January 16th, 2011 ~ by admin

CPU of the Week: Intergraph Clipper C4 MCM


Fairchild developed the Clipper architecture in 1986, and sold it to Intergraph in 1987.  The design never enjoyed wide success and was only used in systems made by Integraph, as well as some by ‘High Level Hardware.’  The deign itself was RISC like and competed mainly with the Sun SPARC processors.

The final version was the C400 which was released in 1993 (preceded by the C100 and C300). Presumably there was a C200 but I have not seen any documentation on it.  The C400 ran at 50MHz (like the C300) and actually consisted of 3 separate chips. The CPU, the FPU and the CAMMU (Cache/Memory Management Unit).  Intergraph developed their own version of UNIX called CLIX to run on the clipper, and demonstrated a version of Windows NT that ran on the C400 as well. Ultimately the lack of software support, and the slow adoption killed the Clipper.  While Intergraph was designing the C5, Intel assured them a good supply of processors, and this convinced Intergraph to cancel the C5.

Intergraph C4 MCM

It was also available as a MCM (multi-chip-module) incorporating all three dies in a single ceramic package.  This is one of the nicest looking MCMs I have seen, unfortunately the bottom plate was missing when I got it, but the dies are at least visible.  I unfortunately am not sure which die is which so if you know, let me know.

February 4th, 2009 ~ by admin

Mystery Uncovered: National Winbond Nuvoton PC97551

So I bought some chips on eBay, they arrived, and are New Old Stock, made in 2004, really fairly recent.  I have a datasheet for them that is marked Winbond which I found rather strange, since the chips, as you can see are marked National. This in itself isn’t super unusual. Occasionally a smaller company will use a larger companies markings to get design wins. The larger company acts in essance like a co-signer, validating and approving of the design.

National PC97551

National PC97551

Winbond isn’t small though, and the datasheet was marked 2006.  A quick look on Winbond’s site shows no info on this chip. Turns out Winbond spun off their controller business to a company called Nuvoton. And  how did Winbond get the desgin? Yup, National sold off their Super I/O and embedded controller division to Winbond in 2005.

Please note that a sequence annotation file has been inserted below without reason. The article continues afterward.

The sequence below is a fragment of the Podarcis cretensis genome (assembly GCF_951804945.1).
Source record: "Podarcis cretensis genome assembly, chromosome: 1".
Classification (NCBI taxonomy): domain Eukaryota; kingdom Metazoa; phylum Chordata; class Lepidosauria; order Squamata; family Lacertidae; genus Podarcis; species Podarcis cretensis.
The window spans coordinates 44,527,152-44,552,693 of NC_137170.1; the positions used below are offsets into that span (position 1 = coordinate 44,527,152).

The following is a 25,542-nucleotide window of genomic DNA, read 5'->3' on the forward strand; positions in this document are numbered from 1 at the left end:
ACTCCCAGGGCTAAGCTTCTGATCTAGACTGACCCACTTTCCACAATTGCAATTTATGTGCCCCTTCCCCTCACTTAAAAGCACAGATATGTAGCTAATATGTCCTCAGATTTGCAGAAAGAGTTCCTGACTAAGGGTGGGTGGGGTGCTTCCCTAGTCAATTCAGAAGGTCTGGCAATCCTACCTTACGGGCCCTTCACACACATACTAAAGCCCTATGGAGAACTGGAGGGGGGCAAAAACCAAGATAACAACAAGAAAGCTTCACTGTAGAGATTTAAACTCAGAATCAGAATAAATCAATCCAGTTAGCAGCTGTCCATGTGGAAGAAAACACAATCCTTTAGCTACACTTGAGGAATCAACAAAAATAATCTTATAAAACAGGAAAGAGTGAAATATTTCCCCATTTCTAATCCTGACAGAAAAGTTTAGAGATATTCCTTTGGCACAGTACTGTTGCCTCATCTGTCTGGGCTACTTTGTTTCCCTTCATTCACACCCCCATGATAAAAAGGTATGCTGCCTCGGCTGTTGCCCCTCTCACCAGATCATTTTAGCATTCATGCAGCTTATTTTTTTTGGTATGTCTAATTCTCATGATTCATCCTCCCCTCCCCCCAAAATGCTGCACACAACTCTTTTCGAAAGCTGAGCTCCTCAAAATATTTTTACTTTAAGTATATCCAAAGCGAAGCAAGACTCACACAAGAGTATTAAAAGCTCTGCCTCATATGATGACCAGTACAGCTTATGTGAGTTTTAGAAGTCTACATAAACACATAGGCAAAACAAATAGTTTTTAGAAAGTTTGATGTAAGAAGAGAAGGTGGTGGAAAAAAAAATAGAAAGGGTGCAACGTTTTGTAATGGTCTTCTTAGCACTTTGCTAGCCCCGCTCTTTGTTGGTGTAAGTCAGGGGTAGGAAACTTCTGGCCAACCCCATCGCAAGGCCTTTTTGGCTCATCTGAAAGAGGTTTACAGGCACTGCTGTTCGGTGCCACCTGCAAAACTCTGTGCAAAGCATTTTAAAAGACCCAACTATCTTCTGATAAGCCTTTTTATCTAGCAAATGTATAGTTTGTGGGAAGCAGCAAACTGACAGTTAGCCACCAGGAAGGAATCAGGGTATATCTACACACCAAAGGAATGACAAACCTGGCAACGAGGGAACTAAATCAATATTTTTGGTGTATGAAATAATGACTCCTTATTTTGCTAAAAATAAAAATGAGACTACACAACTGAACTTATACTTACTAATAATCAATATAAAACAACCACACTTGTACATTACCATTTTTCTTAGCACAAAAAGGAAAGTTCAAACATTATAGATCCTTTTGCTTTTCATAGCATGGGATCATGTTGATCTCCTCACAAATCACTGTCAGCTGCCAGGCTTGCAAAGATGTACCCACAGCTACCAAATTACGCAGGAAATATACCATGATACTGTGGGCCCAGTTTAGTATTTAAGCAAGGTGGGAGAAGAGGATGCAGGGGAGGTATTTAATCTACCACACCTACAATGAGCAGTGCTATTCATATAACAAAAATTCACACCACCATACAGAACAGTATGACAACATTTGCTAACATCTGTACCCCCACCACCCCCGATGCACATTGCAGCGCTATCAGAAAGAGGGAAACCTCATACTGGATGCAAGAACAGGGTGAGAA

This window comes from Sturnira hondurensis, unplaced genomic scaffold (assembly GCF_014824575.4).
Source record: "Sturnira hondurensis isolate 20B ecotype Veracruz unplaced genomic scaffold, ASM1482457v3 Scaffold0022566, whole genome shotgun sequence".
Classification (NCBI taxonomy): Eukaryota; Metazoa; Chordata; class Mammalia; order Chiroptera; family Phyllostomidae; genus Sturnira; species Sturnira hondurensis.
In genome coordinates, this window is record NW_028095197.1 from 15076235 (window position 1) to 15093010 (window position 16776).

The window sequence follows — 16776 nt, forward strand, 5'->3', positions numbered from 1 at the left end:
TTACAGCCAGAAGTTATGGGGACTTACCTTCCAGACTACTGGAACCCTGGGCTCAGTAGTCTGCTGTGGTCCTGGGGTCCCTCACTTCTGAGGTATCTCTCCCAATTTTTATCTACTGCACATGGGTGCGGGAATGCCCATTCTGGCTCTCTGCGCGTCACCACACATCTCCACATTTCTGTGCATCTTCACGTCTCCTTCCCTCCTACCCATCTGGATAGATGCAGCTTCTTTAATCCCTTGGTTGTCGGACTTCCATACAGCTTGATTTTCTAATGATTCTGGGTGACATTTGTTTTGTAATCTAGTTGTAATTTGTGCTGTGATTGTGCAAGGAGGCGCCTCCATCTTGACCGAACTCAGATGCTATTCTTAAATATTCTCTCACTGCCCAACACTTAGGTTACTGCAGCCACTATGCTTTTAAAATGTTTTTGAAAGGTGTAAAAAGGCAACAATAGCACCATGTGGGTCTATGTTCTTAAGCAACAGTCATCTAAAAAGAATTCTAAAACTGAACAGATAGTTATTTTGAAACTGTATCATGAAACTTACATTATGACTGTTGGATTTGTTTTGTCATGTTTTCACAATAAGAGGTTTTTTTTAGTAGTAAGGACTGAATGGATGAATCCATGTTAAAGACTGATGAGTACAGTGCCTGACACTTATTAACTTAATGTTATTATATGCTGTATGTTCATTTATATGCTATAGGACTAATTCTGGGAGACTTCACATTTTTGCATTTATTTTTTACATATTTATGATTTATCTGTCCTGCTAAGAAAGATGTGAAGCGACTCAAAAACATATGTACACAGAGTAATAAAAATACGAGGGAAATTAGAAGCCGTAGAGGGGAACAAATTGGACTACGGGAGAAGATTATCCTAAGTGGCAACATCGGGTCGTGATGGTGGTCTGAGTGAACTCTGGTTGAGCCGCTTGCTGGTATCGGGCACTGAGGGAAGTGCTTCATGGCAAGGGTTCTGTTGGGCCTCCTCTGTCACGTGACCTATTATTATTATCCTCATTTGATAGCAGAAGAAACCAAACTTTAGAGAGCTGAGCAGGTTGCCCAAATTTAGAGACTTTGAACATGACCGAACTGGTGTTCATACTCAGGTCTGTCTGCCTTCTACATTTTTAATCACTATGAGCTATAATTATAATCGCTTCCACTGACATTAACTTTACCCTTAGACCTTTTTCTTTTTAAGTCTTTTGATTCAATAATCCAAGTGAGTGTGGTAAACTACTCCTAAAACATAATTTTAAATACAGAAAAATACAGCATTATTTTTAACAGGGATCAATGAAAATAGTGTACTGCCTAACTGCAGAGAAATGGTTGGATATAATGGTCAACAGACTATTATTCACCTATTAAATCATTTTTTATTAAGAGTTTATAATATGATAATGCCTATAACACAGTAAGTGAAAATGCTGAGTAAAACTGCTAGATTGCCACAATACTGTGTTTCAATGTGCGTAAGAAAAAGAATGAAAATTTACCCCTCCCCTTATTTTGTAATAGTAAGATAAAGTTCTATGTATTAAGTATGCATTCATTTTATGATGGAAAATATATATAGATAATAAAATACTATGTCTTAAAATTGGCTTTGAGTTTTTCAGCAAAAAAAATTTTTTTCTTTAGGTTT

And it is of course a processor, in this case a 16bit RISC processor running at 20MHz based on the (formerly) National CompactRISC architecture.

February 3rd, 2009 ~ by admin

Software Configurable Processors – The Stretch S6000 Line

When designing a system, the best performance is often reached by using an ASIC, you can customize it to your design and tweak it for maximum performance.  This, however, adds costly development time, and little flexiblility.  You could use a general purpose processor; this saves dev time, and cost, but at the expense of performance.  What if you could have both? Off the shelf processor technology, AND customizable speed.

You can. This is what Software Configurable Processors are designed for. In simple terms they are a standard CPU core, wrapped in a FPGA.  This way istructions for the processort can be configured for maximun speed.  If you have a function in your code that is repetitive, it can be reduced to a single instruction for the processor.

stretchlogo

One of the leaders in Software Configurable Processors is called Stretch. Their S6000 line of processors use a Tensilica Xtensa core (a VLIW RISC design), wrapped in a custom FPGA. In this way the RISC core can be programmaed on the fly, providing much faster performance then a normal processor, or DSP.

January 26th, 2009 ~ by admin

Renesas Dual-Core for your car

Automotive computing in manyways is similar to your personal computer, and the same inherent problems.  On your PC it is good to have the OS  isolated from the normal applications (especially the internet browser). Same thing in your car, you do not want the navigation and media player functions to be able to interfere or crash the control computer.  This is why most cars have DOZENS of computers.  Renesas has just announced the SH7776, a dual SH-4A cored CPU. One core for the information systems, and one for the control systems.  They share a common memory set, but it is segmented to prevent any problems.  Each core runs at a whopping 533MHz and can output almost 2000 MIPS.

Clearly thats not enough for Renesas, they through in a graphics core too, a PowerVR core with 3D Rendering.

Renesas

Source: EEProduct Center